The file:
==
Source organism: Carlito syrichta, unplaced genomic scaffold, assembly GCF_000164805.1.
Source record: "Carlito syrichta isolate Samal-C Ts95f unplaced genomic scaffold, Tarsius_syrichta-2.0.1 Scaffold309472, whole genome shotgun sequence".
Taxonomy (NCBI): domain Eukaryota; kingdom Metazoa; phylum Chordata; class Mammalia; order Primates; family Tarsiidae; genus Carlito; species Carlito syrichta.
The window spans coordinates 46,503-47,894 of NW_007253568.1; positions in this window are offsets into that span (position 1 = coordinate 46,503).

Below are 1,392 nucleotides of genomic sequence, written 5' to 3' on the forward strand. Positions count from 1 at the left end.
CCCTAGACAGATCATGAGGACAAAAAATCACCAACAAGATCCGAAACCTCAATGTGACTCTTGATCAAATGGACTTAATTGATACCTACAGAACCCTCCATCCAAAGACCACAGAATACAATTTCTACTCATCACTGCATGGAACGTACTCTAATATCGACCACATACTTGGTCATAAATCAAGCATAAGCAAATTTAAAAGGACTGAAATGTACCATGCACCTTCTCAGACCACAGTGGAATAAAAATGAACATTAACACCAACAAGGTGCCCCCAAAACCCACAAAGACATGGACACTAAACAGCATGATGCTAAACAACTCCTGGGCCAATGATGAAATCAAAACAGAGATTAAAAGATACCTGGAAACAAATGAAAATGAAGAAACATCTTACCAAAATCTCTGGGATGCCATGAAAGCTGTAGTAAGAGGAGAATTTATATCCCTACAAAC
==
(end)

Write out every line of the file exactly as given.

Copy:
Source organism: Carlito syrichta, unplaced genomic scaffold, assembly GCF_000164805.1.
Source record: "Carlito syrichta isolate Samal-C Ts95f unplaced genomic scaffold, Tarsius_syrichta-2.0.1 Scaffold309472, whole genome shotgun sequence".
Taxonomy (NCBI): domain Eukaryota; kingdom Metazoa; phylum Chordata; class Mammalia; order Primates; family Tarsiidae; genus Carlito; species Carlito syrichta.
The window spans coordinates 46,503-47,894 of NW_007253568.1; positions in this window are offsets into that span (position 1 = coordinate 46,503).

Below are 1,392 nucleotides of genomic sequence, written 5' to 3' on the forward strand. Positions count from 1 at the left end.
CCCTAGACAGATCATGAGGACAAAAAATCACCAACAAGATCCGAAACCTCAATGTGACTCTTGATCAAATGGACTTAATTGATACCTACAGAACCCTCCATCCAAAGACCACAGAATACAATTTCTACTCATCACTGCATGGAACGTACTCTAATATCGACCACATACTTGGTCATAAATCAAGCATAAGCAAATTTAAAAGGACTGAAATGTACCATGCACCTTCTCAGACCACAGTGGAATAAAAATGAACATTAACACCAACAAGGTGCCCCCAAAACCCACAAAGACATGGACACTAAACAGCATGATGCTAAACAACTCCTGGGCCAATGATGAAATCAAAACAGAGATTAAAAGATACCTGGAAACAAATGAAAATGAAGAAACATCTTACCAAAATCTCTGGGATGCCATGAAAGCTGTAGTAAGAGGAGAATTTATATCCCTACAAAC